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Whereas most video games use monocular cues to achieve the illusion of three dimensions on a two-dimensional screen, the Virtual Boy creates an illusion of depth through the effect known as parallax.
In a manner similar to using a head-mounted display, the user looks into an eyepiece made of neoprene on the front of the machine, and then an eyeglass-style projector allows viewing of the monochromatic (in this case, red) image.
Sales failed to meet targets, and by early 1996, Nintendo ceased distribution and game development, only ever releasing 22 games for the system.
Development of the Virtual Boy lasted four years, and began originally under the project name of VR32.
It was to be more than just another gaming console; Nintendo portrayed the system as a type of virtual reality, as its name indicates.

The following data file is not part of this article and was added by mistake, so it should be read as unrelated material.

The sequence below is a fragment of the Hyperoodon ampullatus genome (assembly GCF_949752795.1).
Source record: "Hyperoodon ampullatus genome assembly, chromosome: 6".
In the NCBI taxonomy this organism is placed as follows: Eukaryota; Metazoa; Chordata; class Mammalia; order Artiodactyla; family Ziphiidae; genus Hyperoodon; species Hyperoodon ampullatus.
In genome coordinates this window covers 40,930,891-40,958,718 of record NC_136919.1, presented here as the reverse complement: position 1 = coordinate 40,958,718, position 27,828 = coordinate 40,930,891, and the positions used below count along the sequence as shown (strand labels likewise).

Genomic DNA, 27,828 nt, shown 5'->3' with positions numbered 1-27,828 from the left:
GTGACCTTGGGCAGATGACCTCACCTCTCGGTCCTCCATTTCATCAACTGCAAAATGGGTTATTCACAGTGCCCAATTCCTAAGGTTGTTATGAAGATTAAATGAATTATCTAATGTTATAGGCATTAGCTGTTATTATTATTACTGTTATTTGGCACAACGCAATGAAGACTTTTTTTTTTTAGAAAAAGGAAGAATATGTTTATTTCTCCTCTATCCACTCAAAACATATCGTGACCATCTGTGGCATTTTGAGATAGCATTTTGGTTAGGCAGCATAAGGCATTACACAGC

Nintendo also focused on the technological aspects of the new console in its press releases, neglecting to detail specific games.
With seemingly more advanced graphics than Game Boy, the Virtual Boy was not intended to replace the handheld in Nintendo's product line, as use of the Virtual Boy requires a steady surface and completely blocks the player's peripheral vision.
According to David Sheff's book Game Over, the increasingly reticent Yokoi never actually intended for the increasingly downscaled console to be released in its final form.
Advertising promoted the system as a paradigm shift from past consoles; some pieces used cavemen to indicate a historical evolution, while others utilized psychedelic imagery.
Nintendo targeted an older audience with advertisements for the Virtual Boy, shifting away from the traditional child-focused approach it had employed in the past.
Each Virtual Boy game cartridge has a yes/no option to automatically pause every 15–30 minutes so that the player may take a break before any injuries come to the eyes.
One speaker per ear provides the player with audio.